The first part of this test means that a complete list of all aims which may justify withholding information should be set out in the law. Which aims are legitimate is a subject of some controversy. Exceptions should at least be drafted clearly and narrowly. The Council of Europe Recommendation lists the following possible grounds for restricting disclosure:
IV. Possible limitations to access to official documents
Member states may limit the right of access to official documents. Limitations should be set down precisely in law, be necessary in a democratic society and be proportionate to the aim of protecting:
i) national security, defence and international relations;
ii) public safety;
iii) the prevention, investigation and prosecution of criminal activities;
iv) privacy and other legitimate private interests;
v) commercial and other economic interests, be they private or public;
vi) the equality of parties concerning court proceedings;
viii) inspection, control and supervision by public authorities;
ix) the economic, monetary and exchange rate policies of the state;
x) the confidentiality of deliberations within or between public authorities during the internal preparation of a matter.
It is not, however, legitimate to refuse to disclose information simply because it relates to one of these interests. According to the second part of the test, the disclosure must pose an actual risk of serious harm to that interest.
The third part of the test states the need for a public interest override, which requires that even if disclosure of a piece of information would lead to harm, the information should still be disclosed if withholding it would lead to a greater harm. An example of this would be information which exposed corruption in the armed forces. Although this may at first sight appear to weaken national defence, eliminating corruption in the armed forces will, over time, actually strengthen it. The need for a public interest override is recognised in Principle IV(2) of the CoE Recommendation, which states:
Access to a document may be refused if the disclosure of the information contained in the official document would or would be likely to harm any of the interests mentioned in paragraph 1, unless there is an overriding public interest in disclosure.
Principle 5. Processes to Facilitate Access
“Requests for information should be processed rapidly and fairly and an independent review of any refusals should be available.”
Effective access to information requires both that the law stipulate clear processes for deciding upon requests by public bodies, as well as a system for independent review of their decisions. Requests are normally required to be in writing, although the law should also make provision for those who are unable meet this requirement, such as the blind or the illiterate – for example, by requiring the public body to assist them by reducing their request to writing. The law should set out clear timelines for responding to requests, which should be reasonably short. The response to a request should take the form of a written notice stating any fee and, where access to all or part of the information is denied, reasons for that denial along with information about any right of appeal. It is also desirable and practical for the law to allow requesters to specify what form of access they would like, for example inspection of the record, or a copy or transcript of it.
It is essential that the law provide for various opportunities to appeal the processes noted above. Many national laws provide for an internal appeal to a higher authority within the same public body to which the request was made. This is a useful approach, which can help address mistakes and ensure internal consistency.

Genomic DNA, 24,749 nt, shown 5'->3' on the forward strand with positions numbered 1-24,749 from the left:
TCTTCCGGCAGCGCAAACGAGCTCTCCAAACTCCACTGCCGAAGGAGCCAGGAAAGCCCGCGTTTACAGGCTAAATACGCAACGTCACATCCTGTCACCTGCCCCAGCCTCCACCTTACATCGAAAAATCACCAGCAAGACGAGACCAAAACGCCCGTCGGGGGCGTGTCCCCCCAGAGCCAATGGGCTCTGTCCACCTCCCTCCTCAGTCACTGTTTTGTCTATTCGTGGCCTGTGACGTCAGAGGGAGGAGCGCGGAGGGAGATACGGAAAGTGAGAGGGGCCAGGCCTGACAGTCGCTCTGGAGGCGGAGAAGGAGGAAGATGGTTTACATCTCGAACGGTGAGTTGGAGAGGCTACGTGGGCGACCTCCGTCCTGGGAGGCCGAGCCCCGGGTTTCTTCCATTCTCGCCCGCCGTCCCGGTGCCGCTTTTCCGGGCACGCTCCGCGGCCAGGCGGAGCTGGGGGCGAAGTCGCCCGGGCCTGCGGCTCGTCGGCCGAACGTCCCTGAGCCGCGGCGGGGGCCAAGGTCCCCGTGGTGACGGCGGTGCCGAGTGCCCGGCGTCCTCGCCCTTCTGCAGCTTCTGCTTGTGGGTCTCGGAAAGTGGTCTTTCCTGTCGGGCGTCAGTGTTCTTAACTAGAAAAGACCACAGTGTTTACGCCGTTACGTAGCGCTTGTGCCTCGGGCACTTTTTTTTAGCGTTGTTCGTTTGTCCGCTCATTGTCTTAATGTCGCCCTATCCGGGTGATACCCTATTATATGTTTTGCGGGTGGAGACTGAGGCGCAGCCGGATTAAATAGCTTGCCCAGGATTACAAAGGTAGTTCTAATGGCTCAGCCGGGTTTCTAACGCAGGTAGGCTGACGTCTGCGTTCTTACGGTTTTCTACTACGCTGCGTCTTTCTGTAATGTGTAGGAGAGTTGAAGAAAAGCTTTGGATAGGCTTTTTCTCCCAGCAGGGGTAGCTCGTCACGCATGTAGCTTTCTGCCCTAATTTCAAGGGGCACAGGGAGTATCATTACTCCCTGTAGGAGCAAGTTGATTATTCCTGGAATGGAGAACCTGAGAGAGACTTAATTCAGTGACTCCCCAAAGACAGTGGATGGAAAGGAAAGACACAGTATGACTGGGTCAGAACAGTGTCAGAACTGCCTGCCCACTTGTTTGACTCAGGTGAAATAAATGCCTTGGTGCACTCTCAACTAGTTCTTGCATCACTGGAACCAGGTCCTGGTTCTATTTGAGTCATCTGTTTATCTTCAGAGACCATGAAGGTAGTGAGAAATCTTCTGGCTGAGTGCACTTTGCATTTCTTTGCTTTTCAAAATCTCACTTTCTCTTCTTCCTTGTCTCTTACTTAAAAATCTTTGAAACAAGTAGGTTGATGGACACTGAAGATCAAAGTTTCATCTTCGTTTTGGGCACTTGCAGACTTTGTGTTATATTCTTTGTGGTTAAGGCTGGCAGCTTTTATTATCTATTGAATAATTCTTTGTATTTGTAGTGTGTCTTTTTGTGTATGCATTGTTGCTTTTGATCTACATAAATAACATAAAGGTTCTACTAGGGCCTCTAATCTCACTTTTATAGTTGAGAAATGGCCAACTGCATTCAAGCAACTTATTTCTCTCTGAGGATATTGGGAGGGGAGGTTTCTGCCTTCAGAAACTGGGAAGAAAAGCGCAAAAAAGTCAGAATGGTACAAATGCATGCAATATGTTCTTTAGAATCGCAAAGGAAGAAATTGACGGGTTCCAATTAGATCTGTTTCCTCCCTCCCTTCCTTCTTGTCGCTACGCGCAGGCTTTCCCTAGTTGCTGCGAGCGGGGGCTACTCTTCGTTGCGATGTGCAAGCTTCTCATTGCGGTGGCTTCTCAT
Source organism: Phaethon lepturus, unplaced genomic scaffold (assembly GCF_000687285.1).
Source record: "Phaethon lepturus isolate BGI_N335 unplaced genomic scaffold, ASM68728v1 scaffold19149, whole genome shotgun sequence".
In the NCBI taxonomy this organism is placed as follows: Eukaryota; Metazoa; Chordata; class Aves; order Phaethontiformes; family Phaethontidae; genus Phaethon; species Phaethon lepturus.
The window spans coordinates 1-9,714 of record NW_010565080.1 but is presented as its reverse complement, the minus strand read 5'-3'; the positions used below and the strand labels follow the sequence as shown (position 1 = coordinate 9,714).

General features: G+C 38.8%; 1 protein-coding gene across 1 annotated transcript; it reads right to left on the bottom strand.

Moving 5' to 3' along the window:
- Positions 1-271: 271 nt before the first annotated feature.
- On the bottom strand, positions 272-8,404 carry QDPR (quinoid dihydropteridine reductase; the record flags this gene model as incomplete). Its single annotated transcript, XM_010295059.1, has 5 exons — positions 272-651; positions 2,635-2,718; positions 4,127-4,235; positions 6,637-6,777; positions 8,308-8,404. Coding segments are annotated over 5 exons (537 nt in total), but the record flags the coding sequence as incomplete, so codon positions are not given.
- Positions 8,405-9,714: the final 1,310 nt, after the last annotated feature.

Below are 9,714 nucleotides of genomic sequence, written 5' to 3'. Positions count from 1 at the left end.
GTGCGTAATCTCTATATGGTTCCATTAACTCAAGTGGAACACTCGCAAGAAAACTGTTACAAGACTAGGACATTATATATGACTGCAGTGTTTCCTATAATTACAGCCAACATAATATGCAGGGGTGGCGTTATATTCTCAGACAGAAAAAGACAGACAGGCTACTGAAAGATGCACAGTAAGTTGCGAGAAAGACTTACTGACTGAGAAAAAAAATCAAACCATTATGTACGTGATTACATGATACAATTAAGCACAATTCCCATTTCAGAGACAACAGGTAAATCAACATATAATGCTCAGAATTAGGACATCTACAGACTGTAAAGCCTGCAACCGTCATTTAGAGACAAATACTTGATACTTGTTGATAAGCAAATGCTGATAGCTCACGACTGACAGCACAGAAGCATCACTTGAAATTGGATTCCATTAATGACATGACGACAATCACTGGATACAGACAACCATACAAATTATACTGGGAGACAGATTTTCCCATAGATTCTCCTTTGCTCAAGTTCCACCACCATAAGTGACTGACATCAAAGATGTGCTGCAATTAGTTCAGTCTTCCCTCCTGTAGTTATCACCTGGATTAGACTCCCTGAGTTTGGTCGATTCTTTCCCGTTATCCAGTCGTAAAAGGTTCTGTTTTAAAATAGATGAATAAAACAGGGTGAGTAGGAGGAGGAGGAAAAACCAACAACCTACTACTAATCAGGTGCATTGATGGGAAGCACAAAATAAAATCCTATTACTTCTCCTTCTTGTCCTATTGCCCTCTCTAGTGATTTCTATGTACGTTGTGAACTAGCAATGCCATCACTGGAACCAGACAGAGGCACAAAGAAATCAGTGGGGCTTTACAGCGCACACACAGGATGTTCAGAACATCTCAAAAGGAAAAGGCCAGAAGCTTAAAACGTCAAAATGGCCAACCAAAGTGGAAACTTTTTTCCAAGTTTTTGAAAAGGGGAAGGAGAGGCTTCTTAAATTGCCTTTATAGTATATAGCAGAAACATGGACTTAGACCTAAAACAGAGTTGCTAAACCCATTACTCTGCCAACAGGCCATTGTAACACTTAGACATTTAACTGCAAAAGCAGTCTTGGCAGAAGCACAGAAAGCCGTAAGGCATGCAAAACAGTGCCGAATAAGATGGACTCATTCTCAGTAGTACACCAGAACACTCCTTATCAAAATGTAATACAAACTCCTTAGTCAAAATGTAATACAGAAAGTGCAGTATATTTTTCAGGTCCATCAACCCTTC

It is, however, crucial that requesters have the right to appeal to an independent body to review decisions made by public authorities, which is reflected in most international standards. Otherwise, individuals cannot really be said to have a right to access information held by public bodies and much information, for example revealing corruption or incompetence, will never be disclosed. Given the importance of rapid, cost-effective access to information, it is highly desirable that appeals should go first to an independent administrative body, and this is provided for in most of the more progressive national laws.
Finally, the law should provide for the right to appeal from the administrative body to the courts. Only the courts really have the authority to set standards of disclosure in controversial areas and to ensure the possibility of a full, well-reasoned approach to difficult disclosure issues.
Principle 6. Costs
“Individuals should not be deterred from making requests for information by excessive costs.”
Fees are a controversial issue in freedom of information laws. It is widely accepted that fees should not be so high as to deter requests, but practically every law does allow for some charges for access. Different laws take different approaches to fees. Some limit charges to the cost of reproducing documents, perhaps along with a set application fee. Others group requests into different categories, charging less for public interest or personal requests. Still others provide for the provision of a certain amount of information, for example 100 pages, for free and then start to charge after that. Regardless of the approach, it is desirable for fee structures and schedules to be set by some central authority, rather than be each public body separately, to ensure consistency and accessibility.
Principle 7. Open Meetings
“Meetings of public bodies should be open to the public.”
The ARTICLE 19 Principles include the idea of open meetings, although in practice it is extremely rare for this to be dealt with in a freedom of information law. Some countries have separate laws on this. The reason it was included in the Principles is that the underlying rationale for freedom of information applies not only to information in documentary form, but also to meetings of public bodies.